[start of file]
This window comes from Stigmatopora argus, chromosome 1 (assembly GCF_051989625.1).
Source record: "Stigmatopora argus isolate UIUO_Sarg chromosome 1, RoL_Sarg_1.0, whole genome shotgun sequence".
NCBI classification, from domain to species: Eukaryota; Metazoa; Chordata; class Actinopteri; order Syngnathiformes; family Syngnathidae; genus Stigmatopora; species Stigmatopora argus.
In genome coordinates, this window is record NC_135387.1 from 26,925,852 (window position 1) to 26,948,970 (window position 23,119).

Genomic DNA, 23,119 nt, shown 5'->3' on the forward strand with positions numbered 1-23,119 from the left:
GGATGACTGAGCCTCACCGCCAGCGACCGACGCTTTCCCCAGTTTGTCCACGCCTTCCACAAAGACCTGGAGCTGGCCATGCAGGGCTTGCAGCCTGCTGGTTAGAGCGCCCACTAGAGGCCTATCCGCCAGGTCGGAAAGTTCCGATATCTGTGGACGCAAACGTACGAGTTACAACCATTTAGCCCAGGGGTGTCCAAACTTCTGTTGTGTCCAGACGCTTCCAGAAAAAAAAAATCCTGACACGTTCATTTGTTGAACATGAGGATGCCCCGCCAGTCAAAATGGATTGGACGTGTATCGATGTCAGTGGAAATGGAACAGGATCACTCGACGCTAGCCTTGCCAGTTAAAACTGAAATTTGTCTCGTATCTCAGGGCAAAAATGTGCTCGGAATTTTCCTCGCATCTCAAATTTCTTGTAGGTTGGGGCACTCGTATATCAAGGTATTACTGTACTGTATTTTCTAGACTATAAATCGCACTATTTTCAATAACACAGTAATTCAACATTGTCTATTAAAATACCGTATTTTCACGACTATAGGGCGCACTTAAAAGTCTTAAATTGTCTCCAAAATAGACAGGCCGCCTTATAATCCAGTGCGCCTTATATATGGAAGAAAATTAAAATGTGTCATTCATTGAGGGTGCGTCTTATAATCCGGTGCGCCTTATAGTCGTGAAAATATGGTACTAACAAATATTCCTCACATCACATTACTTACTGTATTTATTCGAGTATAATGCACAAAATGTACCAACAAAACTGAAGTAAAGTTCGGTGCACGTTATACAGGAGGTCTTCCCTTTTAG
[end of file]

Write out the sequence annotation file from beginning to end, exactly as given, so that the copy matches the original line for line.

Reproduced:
This window comes from Stigmatopora argus, chromosome 1 (assembly GCF_051989625.1).
Source record: "Stigmatopora argus isolate UIUO_Sarg chromosome 1, RoL_Sarg_1.0, whole genome shotgun sequence".
NCBI classification, from domain to species: Eukaryota; Metazoa; Chordata; class Actinopteri; order Syngnathiformes; family Syngnathidae; genus Stigmatopora; species Stigmatopora argus.
In genome coordinates, this window is record NC_135387.1 from 26,925,852 (window position 1) to 26,948,970 (window position 23,119).

Genomic DNA, 23,119 nt, shown 5'->3' on the forward strand with positions numbered 1-23,119 from the left:
GGATGACTGAGCCTCACCGCCAGCGACCGACGCTTTCCCCAGTTTGTCCACGCCTTCCACAAAGACCTGGAGCTGGCCATGCAGGGCTTGCAGCCTGCTGGTTAGAGCGCCCACTAGAGGCCTATCCGCCAGGTCGGAAAGTTCCGATATCTGTGGACGCAAACGTACGAGTTACAACCATTTAGCCCAGGGGTGTCCAAACTTCTGTTGTGTCCAGACGCTTCCAGAAAAAAAAAATCCTGACACGTTCATTTGTTGAACATGAGGATGCCCCGCCAGTCAAAATGGATTGGACGTGTATCGATGTCAGTGGAAATGGAACAGGATCACTCGACGCTAGCCTTGCCAGTTAAAACTGAAATTTGTCTCGTATCTCAGGGCAAAAATGTGCTCGGAATTTTCCTCGCATCTCAAATTTCTTGTAGGTTGGGGCACTCGTATATCAAGGTATTACTGTACTGTATTTTCTAGACTATAAATCGCACTATTTTCAATAACACAGTAATTCAACATTGTCTATTAAAATACCGTATTTTCACGACTATAGGGCGCACTTAAAAGTCTTAAATTGTCTCCAAAATAGACAGGCCGCCTTATAATCCAGTGCGCCTTATATATGGAAGAAAATTAAAATGTGTCATTCATTGAGGGTGCGTCTTATAATCCGGTGCGCCTTATAGTCGTGAAAATATGGTACTAACAAATATTCCTCACATCACATTACTTACTGTATTTATTCGAGTATAATGCACAAAATGTACCAACAAAACTGAAGTAAAGTTCGGTGCACGTTATACAGGAGGTCTTCCCTTTTAG